13. Do you think Capote gave a fair amount of time to all characters involved?
14. Who seemed like the worse criminal, Dick or Perry? Do you think that had anything to do with Capote’s writing style?
15. Perry admits to thinking that they are “wrong,” but Dick continually calls himself a “normal.” (p. 109) What do you think this says about each of the men?
16. Who do you pity in this story?
17. Does it change your opinion of Perry to know that he was a veteran (page 128) or to know that he was sexually abused (p. 133)?
18. How did the police get their big break in the case?
19. Do you think Floyd Wells felt bad about telling Dick about the Clutter family?
20. What did you think of Dick’s family’s reaction to hearing that he was a murderer?
21. When Dick and Perry are caught, who breaks to the cops first? Why?
22. Was there a specific moment that scared you with either criminal?
23. If a horrible crime happened in your town, would you talk to a dedicated writer about it?
24. Was there a passage of this book that was harder to read than others?
25. Do you believe that the farmhand Stoecklein didn’t hear the four gunshots next door?
26. What did you think of the insurance man’s reaction to hearing of Mr. Clutter’s death? (p. 71)
27. What did you think of Dick and Perry’s reactions to murdering four people? (p. 73 – 74, p. 91)
28. Nye says, “Nobody would kill four people for fifty bucks,” (p. 87). Do you think this is true today? Do you think it was true then?
29. What did you think of Josie and Wendle Meier? Josie showed calm and caring. Could you have showed that to either Dick or Perry? Would you have?
30. Don Cullivan, an old Army buddy of Perry’s, comes to visit. Why?
31. Perry changed his statement to say he murdered everybody. Why?
32. Do you think there is a difference between reading a true crime book and reading a violent fiction book? Do you feel different while reading one as compared to the other?
33. Was there a section that moved slower than others?
34. Did you like where the book stopped at? Would you have wanted its ending to have come sooner?
35. Do you think Capote did this town good or a disservice by writing In Cold Blood?
36. Do you believe in the death penalty?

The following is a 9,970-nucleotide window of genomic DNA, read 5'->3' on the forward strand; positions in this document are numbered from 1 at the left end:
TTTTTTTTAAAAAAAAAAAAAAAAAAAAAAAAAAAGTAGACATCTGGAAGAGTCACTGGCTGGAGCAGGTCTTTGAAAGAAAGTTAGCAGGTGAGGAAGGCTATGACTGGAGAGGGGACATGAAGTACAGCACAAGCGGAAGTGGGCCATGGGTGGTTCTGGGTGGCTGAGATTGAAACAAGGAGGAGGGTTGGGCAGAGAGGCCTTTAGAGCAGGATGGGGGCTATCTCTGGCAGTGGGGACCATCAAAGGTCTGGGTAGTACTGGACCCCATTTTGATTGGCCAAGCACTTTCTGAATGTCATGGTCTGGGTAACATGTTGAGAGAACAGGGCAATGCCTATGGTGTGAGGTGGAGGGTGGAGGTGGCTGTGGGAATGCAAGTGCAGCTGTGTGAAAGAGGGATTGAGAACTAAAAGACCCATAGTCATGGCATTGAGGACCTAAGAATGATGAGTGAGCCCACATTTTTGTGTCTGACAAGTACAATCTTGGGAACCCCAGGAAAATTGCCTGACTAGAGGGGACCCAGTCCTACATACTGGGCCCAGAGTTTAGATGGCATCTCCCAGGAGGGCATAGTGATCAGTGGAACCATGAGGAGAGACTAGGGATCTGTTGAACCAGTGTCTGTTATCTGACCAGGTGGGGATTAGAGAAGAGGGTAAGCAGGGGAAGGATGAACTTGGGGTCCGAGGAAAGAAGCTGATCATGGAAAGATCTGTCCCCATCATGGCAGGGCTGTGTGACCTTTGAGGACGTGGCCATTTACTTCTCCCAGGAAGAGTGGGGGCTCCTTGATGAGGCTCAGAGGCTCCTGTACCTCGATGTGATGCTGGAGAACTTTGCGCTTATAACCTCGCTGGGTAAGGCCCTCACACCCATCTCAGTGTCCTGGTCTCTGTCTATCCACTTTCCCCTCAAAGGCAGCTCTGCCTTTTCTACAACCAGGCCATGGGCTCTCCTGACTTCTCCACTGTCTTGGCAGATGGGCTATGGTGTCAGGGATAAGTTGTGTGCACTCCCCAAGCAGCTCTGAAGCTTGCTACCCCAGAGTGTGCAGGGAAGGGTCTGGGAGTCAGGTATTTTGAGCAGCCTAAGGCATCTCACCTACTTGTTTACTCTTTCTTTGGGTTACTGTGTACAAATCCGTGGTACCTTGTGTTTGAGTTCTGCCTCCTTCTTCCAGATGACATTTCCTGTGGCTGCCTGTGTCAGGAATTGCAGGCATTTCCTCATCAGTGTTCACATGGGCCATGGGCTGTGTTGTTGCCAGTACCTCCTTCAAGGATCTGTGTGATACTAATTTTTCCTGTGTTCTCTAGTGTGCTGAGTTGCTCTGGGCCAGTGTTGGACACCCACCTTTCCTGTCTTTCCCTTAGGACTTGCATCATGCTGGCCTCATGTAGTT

37. Do you think Dick and Perry “got what they deserved?”
38. Perry didn’t believe in the death penalty, he said, “I think it’s a helluva thing to take a life in this manner. I don’t believe in capital punishment, morally or legally.” (p. 340) How did this strike you?
39. What did you think of each man’s last words?
-Perry p. 340
-Dick p. 339
40. Do you think Capote believed in capital punishment? (Answer found here.)
Truman Capote Wikipedia entry
Lit Lovers’ book discussion guide
Kansas Center for the Book discussion questions
George Plimpton interview with Truman Capote
Paris Review interview of Truman Capote
List of catalog materials helpful to discussion*
Original New York Times article that inspired Truman Capote to write In Cold Blood
And! Please speak with one of our friendly reference librarians about finding original articles from 1966 about the Clutter family killings in our Chicago Tribune Historical database. The pictures alone make the articles good handouts for book discussion groups.
*These are most helpful when you use the index at the back of the book to search for In Cold Blood.
Chris Ware’s 14-piece graphic novel, Building Stories, follows the lives of three households in a Chicago three-flat – an elderly landlady, a lonely single woman, and a couple with a strained relationship. Their lives are a mix of melancholy, happiness, and contentment that will hold your interest from beginning to end.
If your obsession with Downton Abbey has led to you fantasize about being one of the Crawleys or among their staff, then the PBS series Manor House is a must-see! In this project, nineteen volunteers from the modern world agree to live in an Edwardian country house for three months. Not only are they without 21st-century conveniences, but they must abide by the class system and standards of behavior of the early 1900s. As the tagline claims, “There’s a place for everyone…and everyone better know their place.” The tensions between family, upper staff, and lower staff are played out in both expected and surprising ways, and you will gain a new appreciation for all. Looking for even more insight? Try the program website, the companion book, or Secrets of the Manor House.
Glorette is found dead behind the taqueria. Her son needs to be located and told, so does her Uncle Enrique, who will hunt down her killer. Meanwhile, the ground is ice hard out in the orange groves and her body can’t be immediately buried. Susan Straight’s Between Heaven and Here is the story of a community and its secrets framed around the passing of one woman.
Here Susan Straight gives a TED Talk about why she tells stories.